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Methotrexate: the gold standard without standardisation
  1. Jonathan Kay1,
  2. Rene Westhovens2
  1. 1
    Division of Rheumatology, Allergy, and Immunology, Department of Medicine, Massachusetts General Hospital and Harvard Medical School, Boston, Massachusetts, USA
  2. 2
    Division of Rheumatology, Department of Musculoskeletal Sciences, UZ Gasthuisberg, KU Leuven, Belgium
  1. Professor R Westhovens, Division of Rheumatology, Department of Musculoskeletal Sciences, UZ Gasthuisberg, KU Leuven, B-3000 Leuven, Belgium; rene.westhovens{at}uz.kuleuven.ac.be

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Even in the current era of biological targeted therapies, methotrexate (MTX) remains the initial preferred antirheumatic drug and is widely prescribed for patients with rheumatoid arthritis (RA). The combination of its perceived efficacy, acceptable safety profile and low cost, as well as decades of clinical experience with its use that have been accumulated by current and previous generations of rheumatologists, make MTX the cornerstone of treatment for RA and the anchor drug for combination with each of the newer biological agents.

Four papers in this journal14 provide general guidance for the use of MTX, its optimal dose and route of administration and its potential toxicity (see articles on pages 1086, 1094, 1100 and 1105). This “3E Initiative,” supported by an unrestricted educational grant from Abbott, began with an extensive systematic literature review (Evidence) that was discussed by each of 17 national scientific committees (Expertise). These national groups combined to form a broad international panel of experts who shared (Exchange) the individual national recommendations. While acknowledging changes in MTX use over time and in different geographical regions, the authors propose consensus guidelines for the use of MTX to manage patients with RA.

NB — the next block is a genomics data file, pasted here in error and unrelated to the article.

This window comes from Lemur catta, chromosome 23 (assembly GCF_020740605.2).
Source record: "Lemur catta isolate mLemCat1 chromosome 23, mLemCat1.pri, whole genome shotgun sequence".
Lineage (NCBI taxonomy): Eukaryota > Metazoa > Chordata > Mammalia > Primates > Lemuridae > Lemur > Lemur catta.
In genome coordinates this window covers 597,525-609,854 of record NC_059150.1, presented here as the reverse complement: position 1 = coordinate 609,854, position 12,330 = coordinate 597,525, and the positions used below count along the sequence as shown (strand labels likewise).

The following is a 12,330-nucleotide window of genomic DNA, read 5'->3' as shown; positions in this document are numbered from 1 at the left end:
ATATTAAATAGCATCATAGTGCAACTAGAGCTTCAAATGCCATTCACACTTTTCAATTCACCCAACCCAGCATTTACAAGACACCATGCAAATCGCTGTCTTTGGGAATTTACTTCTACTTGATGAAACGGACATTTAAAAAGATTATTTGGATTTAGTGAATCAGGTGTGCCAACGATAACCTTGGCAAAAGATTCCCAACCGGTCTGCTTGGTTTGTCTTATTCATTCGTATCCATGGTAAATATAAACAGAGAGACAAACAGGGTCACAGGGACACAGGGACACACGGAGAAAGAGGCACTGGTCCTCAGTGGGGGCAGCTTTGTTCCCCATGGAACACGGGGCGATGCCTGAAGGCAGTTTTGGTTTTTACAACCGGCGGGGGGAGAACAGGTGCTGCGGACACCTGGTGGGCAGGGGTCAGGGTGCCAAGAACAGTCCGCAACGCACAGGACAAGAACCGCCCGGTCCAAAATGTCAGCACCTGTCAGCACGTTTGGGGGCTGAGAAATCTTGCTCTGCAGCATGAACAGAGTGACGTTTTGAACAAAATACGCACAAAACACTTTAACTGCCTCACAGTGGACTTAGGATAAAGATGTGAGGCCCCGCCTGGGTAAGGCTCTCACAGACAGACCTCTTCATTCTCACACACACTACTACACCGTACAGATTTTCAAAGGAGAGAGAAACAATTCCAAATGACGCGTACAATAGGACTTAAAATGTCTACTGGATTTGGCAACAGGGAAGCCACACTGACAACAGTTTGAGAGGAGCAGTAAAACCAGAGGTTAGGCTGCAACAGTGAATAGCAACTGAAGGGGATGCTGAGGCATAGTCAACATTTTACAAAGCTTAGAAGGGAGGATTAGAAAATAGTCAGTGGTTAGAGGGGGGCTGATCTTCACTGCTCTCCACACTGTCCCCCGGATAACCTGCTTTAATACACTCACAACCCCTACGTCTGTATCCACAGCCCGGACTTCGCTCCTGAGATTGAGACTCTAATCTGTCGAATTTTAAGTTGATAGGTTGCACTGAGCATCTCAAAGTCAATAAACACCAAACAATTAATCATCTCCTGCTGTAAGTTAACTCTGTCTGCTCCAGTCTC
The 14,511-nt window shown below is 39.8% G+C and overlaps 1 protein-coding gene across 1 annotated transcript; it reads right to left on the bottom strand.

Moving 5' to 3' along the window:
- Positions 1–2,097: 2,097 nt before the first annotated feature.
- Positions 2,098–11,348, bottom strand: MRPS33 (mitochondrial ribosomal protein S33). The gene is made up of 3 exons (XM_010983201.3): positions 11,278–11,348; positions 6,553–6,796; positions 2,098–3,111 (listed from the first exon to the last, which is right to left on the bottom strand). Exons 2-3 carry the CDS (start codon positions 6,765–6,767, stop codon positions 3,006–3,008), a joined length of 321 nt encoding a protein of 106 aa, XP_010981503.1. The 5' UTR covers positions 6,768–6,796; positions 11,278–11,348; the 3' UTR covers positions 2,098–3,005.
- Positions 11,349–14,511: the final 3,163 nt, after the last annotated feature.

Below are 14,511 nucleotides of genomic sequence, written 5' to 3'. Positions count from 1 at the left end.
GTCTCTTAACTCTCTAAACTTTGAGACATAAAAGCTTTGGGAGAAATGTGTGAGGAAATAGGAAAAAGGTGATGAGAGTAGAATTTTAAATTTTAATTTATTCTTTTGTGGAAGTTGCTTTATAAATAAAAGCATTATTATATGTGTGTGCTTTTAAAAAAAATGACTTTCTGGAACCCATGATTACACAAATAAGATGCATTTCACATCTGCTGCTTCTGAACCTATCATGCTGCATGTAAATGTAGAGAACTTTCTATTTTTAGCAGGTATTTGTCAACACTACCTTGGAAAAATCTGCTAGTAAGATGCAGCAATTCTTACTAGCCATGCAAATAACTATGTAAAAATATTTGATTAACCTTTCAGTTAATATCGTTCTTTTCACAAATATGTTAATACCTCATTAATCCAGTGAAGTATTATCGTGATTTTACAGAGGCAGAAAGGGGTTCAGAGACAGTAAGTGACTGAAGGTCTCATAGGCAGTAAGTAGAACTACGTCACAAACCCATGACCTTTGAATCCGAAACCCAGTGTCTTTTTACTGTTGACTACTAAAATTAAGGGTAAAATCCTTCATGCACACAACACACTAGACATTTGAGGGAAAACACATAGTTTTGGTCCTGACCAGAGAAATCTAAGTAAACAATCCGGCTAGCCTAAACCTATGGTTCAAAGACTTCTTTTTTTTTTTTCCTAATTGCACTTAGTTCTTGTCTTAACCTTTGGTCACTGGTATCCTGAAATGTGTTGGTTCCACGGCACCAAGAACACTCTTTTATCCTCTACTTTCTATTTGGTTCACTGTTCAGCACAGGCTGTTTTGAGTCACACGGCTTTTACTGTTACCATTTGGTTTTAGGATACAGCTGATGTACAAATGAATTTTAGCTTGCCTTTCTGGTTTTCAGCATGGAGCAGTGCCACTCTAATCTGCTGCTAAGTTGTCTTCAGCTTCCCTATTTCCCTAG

EVIDENCE

Of the “Evidence” accumulated by the authors’ search of the medical literature, nearly half (9/19) of the studies of MTX use that were included in their meta-analysis had been published during the last decade of the 20th century.4 The authors acknowledge that, during this era, MTX was prescribed at lower doses than are currently used. Also, folic acid supplementation was not administered as systematically and MTX doses were escalated less rapidly than is the current custom. In addition, the disease-modifying antirheumatic drugs (DMARDs) with which MTX was combined in these studies included DMARDs not commonly used in current clinical practice (such as intramuscular …

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